Document Type

Thesis - Open Access

Award Date


Degree Name

Master of Science (MS)

Department / School

Civil Engineering


In the past, pollution from agricultural sources has received far less attention than pollution from industrial and municipal sources. Point sources of agricultural pollution such as livestock confinement feeding operations have received more attention by researchers than the runoff from cultivated cropland. The 1967 Conservation Needs Inventory performed by the United States Government reported 1,438 million acres of non-federal rural land, including 437.6 million acres of cultivated cropland. Every year 500,000 acres of cropland are lost from productive use as cropland due to soil erosion. An average of one million acres of urban land and other built-up areas such as highways are developed each year. Most of this land must come from agricultural areas. Because the population of the United States is approximately doubling every forty years, it is obvious that more food will have to be produced on less land. In order to produce sufficient food on less land, it appears that existing cropland will have to be farmed more intensively with greater use of fertilizers and pesticides. However, the general public fears that the use of these substances will have extremely harmful effect on the overall environment. The problems of pollution from cropland runoff are indeed complex because the runoff comes from such a large land area. Furthermore, it cannot be readily collected and treated in the same manner as domestic sewage or industrial wastes. Research to more fully evaluate the characteristics of runoff from agricultural areas would appear to be the first step in approaching the problem. The general objective of this investigation was to determine the characteristics of runoff from an agricultural drainage basin located in eastern South Dakota. The specific objectives of this investigation were:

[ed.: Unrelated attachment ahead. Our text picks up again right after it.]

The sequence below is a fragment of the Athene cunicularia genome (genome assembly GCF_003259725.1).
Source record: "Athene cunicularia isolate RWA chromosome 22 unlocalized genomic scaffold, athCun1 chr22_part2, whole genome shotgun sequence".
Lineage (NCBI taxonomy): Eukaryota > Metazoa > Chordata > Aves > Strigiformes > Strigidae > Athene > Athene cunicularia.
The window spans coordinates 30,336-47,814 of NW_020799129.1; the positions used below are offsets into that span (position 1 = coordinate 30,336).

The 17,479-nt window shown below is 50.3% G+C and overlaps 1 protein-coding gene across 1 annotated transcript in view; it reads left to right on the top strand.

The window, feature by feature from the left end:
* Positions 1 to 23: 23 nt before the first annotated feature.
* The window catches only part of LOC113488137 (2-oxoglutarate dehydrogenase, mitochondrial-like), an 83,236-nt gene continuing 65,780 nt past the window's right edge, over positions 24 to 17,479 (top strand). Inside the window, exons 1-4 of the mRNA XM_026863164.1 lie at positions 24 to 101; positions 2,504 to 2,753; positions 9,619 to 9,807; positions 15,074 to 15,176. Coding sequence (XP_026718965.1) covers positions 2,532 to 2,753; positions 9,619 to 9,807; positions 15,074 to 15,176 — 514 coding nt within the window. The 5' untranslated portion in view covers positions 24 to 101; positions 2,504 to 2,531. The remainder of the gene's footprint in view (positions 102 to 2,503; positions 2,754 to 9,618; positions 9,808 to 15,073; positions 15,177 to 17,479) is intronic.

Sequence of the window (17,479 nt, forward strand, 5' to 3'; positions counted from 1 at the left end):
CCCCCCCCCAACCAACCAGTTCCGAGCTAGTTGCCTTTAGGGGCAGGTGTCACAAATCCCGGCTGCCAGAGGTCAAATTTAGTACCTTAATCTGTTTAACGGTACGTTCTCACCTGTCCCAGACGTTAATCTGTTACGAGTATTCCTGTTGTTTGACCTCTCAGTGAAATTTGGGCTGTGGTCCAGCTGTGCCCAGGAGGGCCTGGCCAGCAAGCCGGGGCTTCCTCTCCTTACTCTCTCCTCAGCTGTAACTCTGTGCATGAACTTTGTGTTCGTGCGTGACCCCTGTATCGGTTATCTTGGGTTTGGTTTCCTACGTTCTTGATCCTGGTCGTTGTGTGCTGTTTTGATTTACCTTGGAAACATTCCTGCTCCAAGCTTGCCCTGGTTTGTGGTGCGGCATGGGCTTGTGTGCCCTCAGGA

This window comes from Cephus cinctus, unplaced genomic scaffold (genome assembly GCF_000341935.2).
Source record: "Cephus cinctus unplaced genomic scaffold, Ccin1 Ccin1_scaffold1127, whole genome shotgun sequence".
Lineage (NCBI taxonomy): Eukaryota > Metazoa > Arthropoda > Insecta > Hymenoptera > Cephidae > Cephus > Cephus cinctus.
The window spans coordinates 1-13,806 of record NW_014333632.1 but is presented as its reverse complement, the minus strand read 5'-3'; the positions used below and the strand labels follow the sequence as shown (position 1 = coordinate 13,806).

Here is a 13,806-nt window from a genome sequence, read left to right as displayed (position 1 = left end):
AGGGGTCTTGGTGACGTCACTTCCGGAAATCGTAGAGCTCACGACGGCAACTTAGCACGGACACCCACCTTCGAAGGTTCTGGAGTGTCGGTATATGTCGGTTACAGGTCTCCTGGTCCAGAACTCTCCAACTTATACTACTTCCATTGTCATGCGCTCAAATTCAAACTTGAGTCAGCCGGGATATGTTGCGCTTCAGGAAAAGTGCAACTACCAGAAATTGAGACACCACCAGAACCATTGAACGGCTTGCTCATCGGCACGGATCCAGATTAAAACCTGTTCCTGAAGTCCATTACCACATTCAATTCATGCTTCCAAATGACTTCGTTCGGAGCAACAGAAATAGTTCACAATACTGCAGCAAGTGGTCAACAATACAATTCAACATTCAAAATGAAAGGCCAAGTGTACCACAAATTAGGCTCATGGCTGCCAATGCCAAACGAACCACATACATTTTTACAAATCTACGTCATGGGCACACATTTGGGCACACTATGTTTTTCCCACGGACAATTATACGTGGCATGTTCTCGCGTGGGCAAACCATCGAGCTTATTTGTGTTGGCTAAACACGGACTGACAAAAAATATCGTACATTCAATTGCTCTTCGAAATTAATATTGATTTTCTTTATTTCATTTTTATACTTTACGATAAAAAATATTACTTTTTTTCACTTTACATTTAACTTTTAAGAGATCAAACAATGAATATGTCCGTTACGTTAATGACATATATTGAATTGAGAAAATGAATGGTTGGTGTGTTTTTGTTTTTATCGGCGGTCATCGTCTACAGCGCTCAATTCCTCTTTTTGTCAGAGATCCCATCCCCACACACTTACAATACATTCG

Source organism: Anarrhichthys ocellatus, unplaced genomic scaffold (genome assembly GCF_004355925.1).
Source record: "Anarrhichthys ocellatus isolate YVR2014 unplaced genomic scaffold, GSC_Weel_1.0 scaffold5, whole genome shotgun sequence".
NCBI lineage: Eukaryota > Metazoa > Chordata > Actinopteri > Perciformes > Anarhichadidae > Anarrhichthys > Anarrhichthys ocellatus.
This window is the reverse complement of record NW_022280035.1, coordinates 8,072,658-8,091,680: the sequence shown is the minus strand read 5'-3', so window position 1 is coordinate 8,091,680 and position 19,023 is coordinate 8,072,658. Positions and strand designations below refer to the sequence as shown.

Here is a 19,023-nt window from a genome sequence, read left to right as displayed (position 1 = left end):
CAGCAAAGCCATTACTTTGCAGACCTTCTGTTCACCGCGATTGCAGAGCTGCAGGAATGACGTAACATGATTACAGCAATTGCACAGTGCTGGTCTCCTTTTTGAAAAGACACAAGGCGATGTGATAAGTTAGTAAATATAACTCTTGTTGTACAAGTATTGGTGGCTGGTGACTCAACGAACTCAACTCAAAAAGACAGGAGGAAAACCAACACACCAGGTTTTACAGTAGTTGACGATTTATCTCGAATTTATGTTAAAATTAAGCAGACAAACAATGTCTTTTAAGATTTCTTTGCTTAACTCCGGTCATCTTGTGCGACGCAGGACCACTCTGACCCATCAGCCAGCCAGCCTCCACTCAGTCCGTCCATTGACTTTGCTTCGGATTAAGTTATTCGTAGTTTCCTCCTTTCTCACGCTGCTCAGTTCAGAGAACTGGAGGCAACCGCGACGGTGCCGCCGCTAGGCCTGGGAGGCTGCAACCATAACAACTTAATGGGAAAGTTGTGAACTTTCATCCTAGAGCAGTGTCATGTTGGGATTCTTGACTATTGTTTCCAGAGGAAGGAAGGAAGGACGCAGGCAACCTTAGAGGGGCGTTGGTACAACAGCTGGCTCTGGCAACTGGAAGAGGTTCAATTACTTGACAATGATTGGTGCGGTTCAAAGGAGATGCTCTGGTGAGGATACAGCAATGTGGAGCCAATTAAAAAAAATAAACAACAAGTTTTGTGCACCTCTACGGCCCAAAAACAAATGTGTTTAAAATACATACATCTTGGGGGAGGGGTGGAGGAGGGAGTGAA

1. To determine the average concentrations and total loads of polluting materials in runoff from a small agricultural drainage basin located near Brookings, South Dakota, during 1970.

2. To investigate the variations in concentrations of various polluting materials with such factors as rainfall intensity, runoff volume and soil cover conditions.

Library of Congress Subject Headings

Water -- Pollution
Water-supply -- South Dakota



Number of Pages



South Dakota State University